How do I ask for PEP?

A quick self-advocacy guide for Post-Exposure Prophylaxis (PEP)

So, you think you need PEP for a potential HIV exposure? That’s okay. You got this. Take a deep breath.

You’ve got 72 hours after potential exposure to get on PEP but the sooner the better.

The first thing you need to do is head to an Emergency Room, A&E, local sexual health clinic or GP (depending on the time of day).

When you get there you’re going to need to let the clinical team (this will be the nurse or admins that assess who gets seen next) know that you think you have been exposed to HIV and need to be given PEP within 72 hours, but ideally sooner.

There is a chance that the first person you talk to may not know much about PEP. Don’t panic. You’re just going to need to help them help you.

Here’s a bit of a script for what you can say to advocate for yourself if you’re not sure how to word it.

“I may have been exposed to HIV and need to be given a course of emergency post-exposure prophylaxis (PEP) within the next 72 hours – but earlier for the best results. PEP is funded for people at elevated risk of HIV and is able to be prescribed by all relevant prescribers.”

Once you are being seen by a healthcare provider you can ask them to check the processes for providing PEP on Community Health Pathways. This is the system healthcare providers check to learn what to do in specific situations - each region should have a specific local pathway.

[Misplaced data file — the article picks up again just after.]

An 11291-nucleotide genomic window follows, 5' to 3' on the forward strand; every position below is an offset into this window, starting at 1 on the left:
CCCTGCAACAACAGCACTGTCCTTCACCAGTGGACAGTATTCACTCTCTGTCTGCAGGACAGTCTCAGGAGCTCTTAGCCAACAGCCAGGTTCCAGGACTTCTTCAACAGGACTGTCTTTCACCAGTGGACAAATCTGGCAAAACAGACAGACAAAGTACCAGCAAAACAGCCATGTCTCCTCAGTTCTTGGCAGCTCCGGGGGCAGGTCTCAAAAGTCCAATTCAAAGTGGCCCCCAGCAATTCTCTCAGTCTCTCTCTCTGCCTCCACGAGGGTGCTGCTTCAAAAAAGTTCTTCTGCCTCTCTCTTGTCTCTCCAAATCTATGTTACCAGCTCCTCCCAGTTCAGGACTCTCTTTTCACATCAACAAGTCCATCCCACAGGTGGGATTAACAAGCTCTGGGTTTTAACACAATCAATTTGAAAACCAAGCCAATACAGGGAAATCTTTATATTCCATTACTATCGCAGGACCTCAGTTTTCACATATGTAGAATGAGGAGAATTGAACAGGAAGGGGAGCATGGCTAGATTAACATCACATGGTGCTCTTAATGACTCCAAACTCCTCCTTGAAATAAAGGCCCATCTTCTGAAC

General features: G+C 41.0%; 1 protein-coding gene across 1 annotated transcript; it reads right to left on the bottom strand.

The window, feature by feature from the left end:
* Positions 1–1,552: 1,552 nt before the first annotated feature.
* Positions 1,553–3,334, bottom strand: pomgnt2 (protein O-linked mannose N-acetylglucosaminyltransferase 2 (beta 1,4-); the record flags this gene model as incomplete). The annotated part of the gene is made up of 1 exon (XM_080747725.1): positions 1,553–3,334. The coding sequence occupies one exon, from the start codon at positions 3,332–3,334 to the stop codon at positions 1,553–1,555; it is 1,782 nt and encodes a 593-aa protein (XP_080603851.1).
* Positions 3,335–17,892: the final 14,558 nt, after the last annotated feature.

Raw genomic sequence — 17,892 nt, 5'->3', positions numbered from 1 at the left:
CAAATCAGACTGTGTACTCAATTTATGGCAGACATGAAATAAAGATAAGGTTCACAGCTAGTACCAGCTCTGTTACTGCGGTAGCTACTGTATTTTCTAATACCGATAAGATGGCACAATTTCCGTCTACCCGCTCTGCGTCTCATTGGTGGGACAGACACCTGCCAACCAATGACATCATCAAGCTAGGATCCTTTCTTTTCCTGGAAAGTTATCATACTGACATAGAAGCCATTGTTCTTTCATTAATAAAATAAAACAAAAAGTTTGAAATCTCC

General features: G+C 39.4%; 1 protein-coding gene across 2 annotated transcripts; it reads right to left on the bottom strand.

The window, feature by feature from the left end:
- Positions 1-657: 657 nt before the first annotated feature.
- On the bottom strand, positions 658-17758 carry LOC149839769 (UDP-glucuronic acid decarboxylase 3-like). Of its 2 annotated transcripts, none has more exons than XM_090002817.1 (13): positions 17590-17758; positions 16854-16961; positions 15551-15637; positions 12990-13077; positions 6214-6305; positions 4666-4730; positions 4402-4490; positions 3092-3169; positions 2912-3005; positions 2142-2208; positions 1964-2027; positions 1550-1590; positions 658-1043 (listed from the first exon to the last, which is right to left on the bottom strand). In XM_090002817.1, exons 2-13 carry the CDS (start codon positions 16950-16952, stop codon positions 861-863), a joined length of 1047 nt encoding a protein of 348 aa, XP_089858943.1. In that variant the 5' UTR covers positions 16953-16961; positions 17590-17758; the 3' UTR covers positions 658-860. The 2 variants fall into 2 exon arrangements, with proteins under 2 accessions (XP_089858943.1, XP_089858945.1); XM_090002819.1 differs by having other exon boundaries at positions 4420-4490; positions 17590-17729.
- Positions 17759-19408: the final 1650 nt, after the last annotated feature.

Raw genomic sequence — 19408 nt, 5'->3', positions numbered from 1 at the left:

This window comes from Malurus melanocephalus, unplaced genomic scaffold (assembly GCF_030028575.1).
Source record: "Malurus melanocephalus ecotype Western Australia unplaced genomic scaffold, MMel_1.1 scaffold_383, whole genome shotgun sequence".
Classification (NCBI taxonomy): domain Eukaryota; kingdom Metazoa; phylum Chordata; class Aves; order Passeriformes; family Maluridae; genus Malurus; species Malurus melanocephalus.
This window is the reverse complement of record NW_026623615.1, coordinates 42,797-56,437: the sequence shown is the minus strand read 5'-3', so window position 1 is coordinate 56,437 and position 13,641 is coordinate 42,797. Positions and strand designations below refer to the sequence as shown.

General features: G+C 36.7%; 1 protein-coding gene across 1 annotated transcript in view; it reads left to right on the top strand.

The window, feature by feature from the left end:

Once you have a prescription, the next thing you need to do is closely follow the instructions of the prescriber.

It’s important to know, that PEP is not one pill, but a course of anti-HIV drugs taken over a period of four weeks.  You must take all of your prescribed doses to make sure the medication is as effective as it can be.

Your prescriber will let you know what the next steps are.


If your prescriber needs some convincing

We have partnered with the NZSHS (NZ Sexual Health Service) to develop a standardised letter that you can download and take to your doctor, and this may help help with the conversation if you're worried about it. 

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